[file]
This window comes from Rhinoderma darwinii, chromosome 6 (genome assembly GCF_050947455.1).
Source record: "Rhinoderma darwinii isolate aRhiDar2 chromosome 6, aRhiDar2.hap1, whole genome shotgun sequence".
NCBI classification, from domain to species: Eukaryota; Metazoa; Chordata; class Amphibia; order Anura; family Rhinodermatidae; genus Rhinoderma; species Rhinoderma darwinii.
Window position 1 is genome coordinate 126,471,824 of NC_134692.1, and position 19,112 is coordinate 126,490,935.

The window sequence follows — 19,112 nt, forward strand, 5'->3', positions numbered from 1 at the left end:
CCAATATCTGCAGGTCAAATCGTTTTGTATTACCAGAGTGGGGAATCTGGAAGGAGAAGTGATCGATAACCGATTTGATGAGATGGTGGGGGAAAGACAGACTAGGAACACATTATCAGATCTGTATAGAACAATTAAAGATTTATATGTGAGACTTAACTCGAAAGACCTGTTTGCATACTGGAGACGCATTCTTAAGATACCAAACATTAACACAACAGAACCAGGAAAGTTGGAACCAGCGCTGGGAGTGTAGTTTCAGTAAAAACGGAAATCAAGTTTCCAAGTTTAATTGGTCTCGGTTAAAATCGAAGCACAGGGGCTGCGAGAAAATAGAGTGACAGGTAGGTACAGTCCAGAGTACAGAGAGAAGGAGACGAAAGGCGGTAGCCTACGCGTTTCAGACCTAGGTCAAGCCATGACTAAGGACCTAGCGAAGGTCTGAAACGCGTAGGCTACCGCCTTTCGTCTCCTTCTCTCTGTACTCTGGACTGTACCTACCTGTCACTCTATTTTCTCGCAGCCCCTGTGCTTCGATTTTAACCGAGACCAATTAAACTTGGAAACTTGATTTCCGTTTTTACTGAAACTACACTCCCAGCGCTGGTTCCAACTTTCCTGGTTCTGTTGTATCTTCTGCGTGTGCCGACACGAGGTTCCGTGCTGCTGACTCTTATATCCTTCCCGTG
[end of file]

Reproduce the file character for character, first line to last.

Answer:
This window comes from Rhinoderma darwinii, chromosome 6 (genome assembly GCF_050947455.1).
Source record: "Rhinoderma darwinii isolate aRhiDar2 chromosome 6, aRhiDar2.hap1, whole genome shotgun sequence".
NCBI classification, from domain to species: Eukaryota; Metazoa; Chordata; class Amphibia; order Anura; family Rhinodermatidae; genus Rhinoderma; species Rhinoderma darwinii.
Window position 1 is genome coordinate 126,471,824 of NC_134692.1, and position 19,112 is coordinate 126,490,935.

The window sequence follows — 19,112 nt, forward strand, 5'->3', positions numbered from 1 at the left end:
CCAATATCTGCAGGTCAAATCGTTTTGTATTACCAGAGTGGGGAATCTGGAAGGAGAAGTGATCGATAACCGATTTGATGAGATGGTGGGGGAAAGACAGACTAGGAACACATTATCAGATCTGTATAGAACAATTAAAGATTTATATGTGAGACTTAACTCGAAAGACCTGTTTGCATACTGGAGACGCATTCTTAAGATACCAAACATTAACACAACAGAACCAGGAAAGTTGGAACCAGCGCTGGGAGTGTAGTTTCAGTAAAAACGGAAATCAAGTTTCCAAGTTTAATTGGTCTCGGTTAAAATCGAAGCACAGGGGCTGCGAGAAAATAGAGTGACAGGTAGGTACAGTCCAGAGTACAGAGAGAAGGAGACGAAAGGCGGTAGCCTACGCGTTTCAGACCTAGGTCAAGCCATGACTAAGGACCTAGCGAAGGTCTGAAACGCGTAGGCTACCGCCTTTCGTCTCCTTCTCTCTGTACTCTGGACTGTACCTACCTGTCACTCTATTTTCTCGCAGCCCCTGTGCTTCGATTTTAACCGAGACCAATTAAACTTGGAAACTTGATTTCCGTTTTTACTGAAACTACACTCCCAGCGCTGGTTCCAACTTTCCTGGTTCTGTTGTATCTTCTGCGTGTGCCGACACGAGGTTCCGTGCTGCTGACTCTTATATCCTTCCCGTG